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Automotive Computer Diagnostics & Repair

Computer Diagnostics & Repair

Repair or replace a malfunctioning Engine Control Modules to factory specifications.

As vehicles have developed and changed over the years, parts and systems have grown increasingly computerized and progammable. In many newer vehicles, small computers control many functions like power steering and transmissions control. The primary computer in your car or truck is called the ECM, or Electronic Control Module.

When your vehicle is being manufacturered, it is equipped with the latest and greatest available technology which has to be programmed to the fit the requirements of that specific make and model, and is specified by the VIN number of your car or truck. If your Electronic Control Module is replaced, it must be flashed and reprogrammed to the exact application and specifications of the VIN, including the newest software updates issued by the vehicle manufacturer. Not all repair facilities have the equipment to replace ECM units and perform OEM Module Programming.

The very first vehicle to every have the PCM flash reprogrammed was the 1990 Geo Storm, sparking a generation of faster, more capable, and easily reprogrammable PCMs. This made it possible for vehicles to be "retuned" to fix emissions issues and enhance performance ability - also paving the way to allow original factory programming to be flash updated if bugs are discovered or updates are released. Many vehicle manufacturers have used the flash reprogram to fix numerous factory flaws in the computer systems in the last 26 years.

Doing your own flash reprogramming is not without risk. Occasionally a flash update procedure may not complete properly and/or the diagnostic equipment may lock up during the procedure. Common causes of flash errors include poor cable connections between the PC, scan tool and vehicle, loss of power to the diagnostic equipment while the flash procedure is underway, turning off the vehicle ignition switch before the flash procedure is complete, unfamiliarity with the procedure (pushing the wrong buttons), or low vehicle battery voltage. If the process crashes, the connections can be checked and attempted again. It's best to leave flash reprogramming to a trusted repair shop or dealer.

Have your ECM scanned for Manufacturer Software Updates annually.

Many of the newest cars on the markets have more several computer systems working together to operate your vehicle at peak performance. Failing computer systems can easily be misdiagnosed due to the wide array of common symptoms. Batteries, TPS switches, distributors, injectors, and various other sensor failures can be mistaken as the issue for an underlying ECM problem. It's important to have your computer systems scanned and inspected to prevent overspending on part replacement.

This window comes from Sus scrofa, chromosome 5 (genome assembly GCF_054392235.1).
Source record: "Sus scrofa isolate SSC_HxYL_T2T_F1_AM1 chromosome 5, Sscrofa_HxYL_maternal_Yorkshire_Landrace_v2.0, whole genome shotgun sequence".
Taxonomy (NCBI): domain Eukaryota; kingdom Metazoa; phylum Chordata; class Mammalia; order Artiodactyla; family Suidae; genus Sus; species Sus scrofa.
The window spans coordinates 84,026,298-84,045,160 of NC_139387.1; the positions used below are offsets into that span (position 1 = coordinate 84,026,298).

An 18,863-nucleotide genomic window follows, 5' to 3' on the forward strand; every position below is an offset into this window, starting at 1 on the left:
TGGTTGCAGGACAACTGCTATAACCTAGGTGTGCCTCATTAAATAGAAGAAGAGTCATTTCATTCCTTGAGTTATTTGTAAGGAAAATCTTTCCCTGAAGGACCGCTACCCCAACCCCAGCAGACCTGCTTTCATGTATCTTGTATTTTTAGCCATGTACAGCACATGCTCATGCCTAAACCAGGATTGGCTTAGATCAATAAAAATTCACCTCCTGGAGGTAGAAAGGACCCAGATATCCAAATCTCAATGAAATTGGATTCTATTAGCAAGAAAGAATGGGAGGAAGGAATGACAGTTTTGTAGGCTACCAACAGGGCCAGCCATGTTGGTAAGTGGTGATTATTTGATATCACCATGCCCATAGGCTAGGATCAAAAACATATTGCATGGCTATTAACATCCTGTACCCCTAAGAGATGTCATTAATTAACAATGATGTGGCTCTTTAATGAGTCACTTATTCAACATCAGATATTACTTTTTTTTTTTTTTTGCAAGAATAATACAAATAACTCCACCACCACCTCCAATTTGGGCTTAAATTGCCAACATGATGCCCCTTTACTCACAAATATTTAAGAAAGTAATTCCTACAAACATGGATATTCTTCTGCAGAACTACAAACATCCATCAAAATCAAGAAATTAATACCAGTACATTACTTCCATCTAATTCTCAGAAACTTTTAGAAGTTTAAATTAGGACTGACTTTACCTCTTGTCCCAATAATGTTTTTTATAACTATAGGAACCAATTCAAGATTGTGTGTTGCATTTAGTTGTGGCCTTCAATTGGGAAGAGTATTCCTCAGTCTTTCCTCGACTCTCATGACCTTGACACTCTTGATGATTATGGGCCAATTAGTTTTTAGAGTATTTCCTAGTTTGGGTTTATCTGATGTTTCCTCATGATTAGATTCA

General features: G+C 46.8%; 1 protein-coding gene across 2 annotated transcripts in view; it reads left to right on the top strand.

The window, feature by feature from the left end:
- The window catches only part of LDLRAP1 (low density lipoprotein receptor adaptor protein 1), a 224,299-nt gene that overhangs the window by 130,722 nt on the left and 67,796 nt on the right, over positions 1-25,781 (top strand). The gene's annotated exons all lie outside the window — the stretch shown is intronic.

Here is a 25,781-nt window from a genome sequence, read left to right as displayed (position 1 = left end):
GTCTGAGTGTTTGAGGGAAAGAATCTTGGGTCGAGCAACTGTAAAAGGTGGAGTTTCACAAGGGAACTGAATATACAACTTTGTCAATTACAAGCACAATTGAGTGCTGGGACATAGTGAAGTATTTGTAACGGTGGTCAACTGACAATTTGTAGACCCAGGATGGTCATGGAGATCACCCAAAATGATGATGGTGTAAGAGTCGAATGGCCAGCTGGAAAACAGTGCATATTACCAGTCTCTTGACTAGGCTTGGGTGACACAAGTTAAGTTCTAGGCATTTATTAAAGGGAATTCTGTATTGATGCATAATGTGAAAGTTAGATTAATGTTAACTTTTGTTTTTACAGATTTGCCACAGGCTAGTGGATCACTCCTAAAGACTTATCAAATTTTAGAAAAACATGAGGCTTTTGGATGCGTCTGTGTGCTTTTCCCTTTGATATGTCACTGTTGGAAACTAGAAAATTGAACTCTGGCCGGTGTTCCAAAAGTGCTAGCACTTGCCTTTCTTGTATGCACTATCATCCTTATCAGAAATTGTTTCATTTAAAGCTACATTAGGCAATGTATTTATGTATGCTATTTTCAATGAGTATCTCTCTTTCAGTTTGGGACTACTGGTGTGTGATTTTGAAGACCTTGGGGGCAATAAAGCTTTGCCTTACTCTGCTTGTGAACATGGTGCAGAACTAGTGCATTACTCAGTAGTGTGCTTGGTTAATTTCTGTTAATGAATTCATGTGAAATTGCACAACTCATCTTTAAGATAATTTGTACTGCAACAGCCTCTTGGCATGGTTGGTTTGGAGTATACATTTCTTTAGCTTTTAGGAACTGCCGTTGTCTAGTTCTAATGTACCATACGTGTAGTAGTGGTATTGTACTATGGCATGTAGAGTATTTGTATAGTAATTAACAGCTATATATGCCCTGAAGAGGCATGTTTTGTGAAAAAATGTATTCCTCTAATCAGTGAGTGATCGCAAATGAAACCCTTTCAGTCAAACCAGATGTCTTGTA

ECMs rarely fail by themselves. Most ECM failures occur due to overloaded circuits caused by shorted solenoids and/or relaysOne of the most common sources of failure in engine management systems is heat. Extremely hot conditions, from engine compartment or even the cabin of the vehicle ruin components of the ECM. Tire Pressure problems, failing engine sensors, alternators, and dead batteries can all have a bad affect on the performance and wear-and-tear of the computer systems.

If the ECM must be replaced, all ECM controlled components have to be examined for proper resistence before installing the new unit or it will prematurely fail. Improper voltage and bad ground circuits can damage and ruin the Electronic Control Module.

Vehicle Stability Control has been found on vehicles as far back as 1987 by Toyota and Mercedes-Benz in the form of traction control. Vehicle stability control is a combination of antilock brakes, traction control and an electronic stability program combining the two. If your vehicle has ESP or a VSC on board, it always provides you wiht two furether safety systems: the Anti-lock Braking System (ABS) and the Traction Control System (TCS). ABS prevents the wheels from lokcing during braking; TCS prevents the wheels from spinnign when starting off and accelerating.


A bad ECU unit can manifest in several symptoms that may be signalling that you need to have your computer serviced. If you've had your Check Engine Light scanned and reset and it continues to return, this can be a sign of ECU failure. Sometimes the engine may shut off for no reason or there is visible water or fire damage to the ECU are of the vehicle. Loss of spark in the engine and the alternabtor overcharing the battery are also signs of ECU problems.

If the vehicle's ECU cannot communicate with the plug-in scanner, has broken pins, or is actively overheating, this unit likely needs to be replaced and reprogrammed right away.


The first computer systems in cars were used to control the ignition and fuel systems, and was implemented by the Federal Government of the United States. They added these automated systems to cars and trucks in an effort to make them safer to operate for drivers, to better combust and consume fuel, and to reduce the emissions released into the environment.